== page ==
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In this May 22, 2019, file photo, Hong Kong Chief Executive Carrie Lam, center, arrives for a meeting at the Legislative Council as the pro-democracy lawmakers chant placard and banner against the new extradition law in Hong Kong.  © 2019 AP Photo/Kin Cheung, File

(New York) – The Hong Kong government should withdraw proposed revisions to two laws concerning extradition, Human Rights Watch said today in a joint letter to Hong Kong Chief Executive Carrie Lam. The letter was co-signed by 68 nongovernmental organizations that work on a broad range of human rights and social issues in Hong Kong and mainland China.

“The proposed changes to the extradition laws will put anyone in Hong Kong doing work related to the mainland at risk,” said Sophie Richardson, China director at Human Rights Watch. “No one will be safe, including activists, human rights lawyers, journalists, and social workers.”

Under existing legislation, the Hong Kong government can only extradite people to countries with which it has standing extradition agreements, or to other countries on a case-by-case basis. Changes to these arrangements must be ordered by the Hong Kong chief executive, who is handpicked by the Chinese government and scrutinized by the Legislative Council (LegCo), Hong Kong’s partially elected legislature.

In February 2019, the Hong Kong Security Bureau proposed changes to the Fugitive Offenders Ordinance and the Mutual Legal Assistance in Criminal Matters Ordinance, which would expand the case-by-case extradition arrangement to mainland China. They would also remove the Legislative Council’s role in reviewing these individual executive requests, a crucial layer of governmental and public oversight.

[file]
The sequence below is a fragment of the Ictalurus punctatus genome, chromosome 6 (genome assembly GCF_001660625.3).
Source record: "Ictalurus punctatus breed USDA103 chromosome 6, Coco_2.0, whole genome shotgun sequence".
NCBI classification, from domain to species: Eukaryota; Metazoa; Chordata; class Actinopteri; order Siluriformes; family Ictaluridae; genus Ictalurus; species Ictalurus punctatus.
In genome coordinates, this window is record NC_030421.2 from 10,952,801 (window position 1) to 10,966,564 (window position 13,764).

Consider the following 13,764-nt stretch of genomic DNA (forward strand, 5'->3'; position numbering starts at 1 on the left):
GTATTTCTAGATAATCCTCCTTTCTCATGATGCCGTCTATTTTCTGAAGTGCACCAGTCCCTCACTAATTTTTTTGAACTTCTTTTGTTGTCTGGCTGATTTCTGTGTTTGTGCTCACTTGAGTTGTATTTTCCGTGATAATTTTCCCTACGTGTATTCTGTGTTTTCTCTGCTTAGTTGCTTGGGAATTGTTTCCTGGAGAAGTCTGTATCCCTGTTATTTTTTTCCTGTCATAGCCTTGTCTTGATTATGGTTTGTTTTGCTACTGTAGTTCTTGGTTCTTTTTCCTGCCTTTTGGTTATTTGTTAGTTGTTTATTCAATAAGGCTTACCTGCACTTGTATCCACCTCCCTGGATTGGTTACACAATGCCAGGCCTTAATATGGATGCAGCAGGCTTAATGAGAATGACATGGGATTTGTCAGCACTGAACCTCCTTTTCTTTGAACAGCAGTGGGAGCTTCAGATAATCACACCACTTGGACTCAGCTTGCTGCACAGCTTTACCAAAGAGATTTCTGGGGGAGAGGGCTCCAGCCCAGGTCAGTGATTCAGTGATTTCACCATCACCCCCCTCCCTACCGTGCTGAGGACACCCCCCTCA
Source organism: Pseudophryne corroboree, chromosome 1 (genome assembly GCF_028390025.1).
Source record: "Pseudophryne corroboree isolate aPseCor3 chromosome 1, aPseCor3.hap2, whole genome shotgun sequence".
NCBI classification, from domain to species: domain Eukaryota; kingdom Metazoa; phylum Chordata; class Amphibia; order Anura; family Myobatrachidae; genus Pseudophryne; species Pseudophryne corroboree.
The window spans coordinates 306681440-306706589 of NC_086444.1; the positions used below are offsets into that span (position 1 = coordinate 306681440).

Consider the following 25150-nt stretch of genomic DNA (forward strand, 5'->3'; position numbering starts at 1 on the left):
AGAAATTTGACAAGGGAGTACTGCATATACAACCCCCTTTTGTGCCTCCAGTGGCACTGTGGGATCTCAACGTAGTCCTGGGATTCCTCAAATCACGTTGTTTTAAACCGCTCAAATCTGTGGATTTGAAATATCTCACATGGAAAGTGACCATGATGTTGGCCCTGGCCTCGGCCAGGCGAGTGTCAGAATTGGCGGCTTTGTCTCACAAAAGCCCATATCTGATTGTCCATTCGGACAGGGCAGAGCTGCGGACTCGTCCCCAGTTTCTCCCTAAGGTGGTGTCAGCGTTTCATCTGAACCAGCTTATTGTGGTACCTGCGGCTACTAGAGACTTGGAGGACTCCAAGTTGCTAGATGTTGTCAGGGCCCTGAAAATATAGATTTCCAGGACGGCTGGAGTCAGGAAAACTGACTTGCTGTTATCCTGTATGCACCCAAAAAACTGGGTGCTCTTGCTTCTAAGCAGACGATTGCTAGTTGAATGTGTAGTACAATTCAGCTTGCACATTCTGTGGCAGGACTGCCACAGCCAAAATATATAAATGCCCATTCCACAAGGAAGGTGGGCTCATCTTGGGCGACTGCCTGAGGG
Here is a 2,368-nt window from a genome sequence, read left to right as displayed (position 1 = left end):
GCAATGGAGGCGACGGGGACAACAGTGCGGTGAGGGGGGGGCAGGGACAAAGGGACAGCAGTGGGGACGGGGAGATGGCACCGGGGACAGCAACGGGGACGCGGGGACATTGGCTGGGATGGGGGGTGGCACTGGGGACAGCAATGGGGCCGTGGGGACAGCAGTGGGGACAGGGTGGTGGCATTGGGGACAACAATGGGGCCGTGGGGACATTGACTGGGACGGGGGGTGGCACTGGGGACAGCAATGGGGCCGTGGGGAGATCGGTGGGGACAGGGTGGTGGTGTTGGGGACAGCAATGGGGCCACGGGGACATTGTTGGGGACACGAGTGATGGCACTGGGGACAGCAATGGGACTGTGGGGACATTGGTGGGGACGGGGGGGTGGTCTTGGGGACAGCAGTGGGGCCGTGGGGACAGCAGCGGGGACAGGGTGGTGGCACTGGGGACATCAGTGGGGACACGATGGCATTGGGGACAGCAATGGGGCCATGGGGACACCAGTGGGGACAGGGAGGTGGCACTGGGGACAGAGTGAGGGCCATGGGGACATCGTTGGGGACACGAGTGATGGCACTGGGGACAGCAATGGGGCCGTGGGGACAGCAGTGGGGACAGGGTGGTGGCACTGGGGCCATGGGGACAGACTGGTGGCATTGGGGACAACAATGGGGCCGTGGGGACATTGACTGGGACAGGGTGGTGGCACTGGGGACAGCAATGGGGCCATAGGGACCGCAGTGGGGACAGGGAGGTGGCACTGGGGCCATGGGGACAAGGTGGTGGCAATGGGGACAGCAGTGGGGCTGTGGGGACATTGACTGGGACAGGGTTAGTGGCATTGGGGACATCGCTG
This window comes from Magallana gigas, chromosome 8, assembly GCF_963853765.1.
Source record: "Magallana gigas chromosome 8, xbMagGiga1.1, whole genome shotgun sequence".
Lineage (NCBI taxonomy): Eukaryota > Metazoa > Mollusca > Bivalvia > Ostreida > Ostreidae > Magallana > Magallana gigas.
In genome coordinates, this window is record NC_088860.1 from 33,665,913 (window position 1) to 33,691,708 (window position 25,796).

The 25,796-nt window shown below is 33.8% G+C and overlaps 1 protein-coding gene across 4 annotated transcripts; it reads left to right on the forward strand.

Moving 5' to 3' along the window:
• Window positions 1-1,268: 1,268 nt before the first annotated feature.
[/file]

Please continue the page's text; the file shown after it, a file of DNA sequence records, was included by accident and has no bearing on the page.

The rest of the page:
The Chinese government regularly brings criminal charges, such as fraud, to prosecute and imprison peaceful activists, human rights defenders, and those who oppose government policy in China. The abduction in 2015 of a Hong Kong bookseller who sold books on the private lives of China’s top leaders and was subsequently interrogated by police in China raises concerns that Beijing will increasingly reach into Hong Kong to take into custody those it deems a threat.

The proposed extradition revisions will give the Chinese government a legal tool to take people in Hong Kong into custody, which will have a rippling, chilling effect on free speech in Hong Kong, Human Rights Watch said. Criminal suspects in China’s legal system are at risk of torture or other ill-treatment and unfair trials. 

“The extradition law changes would irrevocably damage Hong Kong’s status as the safe harbor for people peacefully promoting human rights in China, and should be scrapped,” Richardson said.

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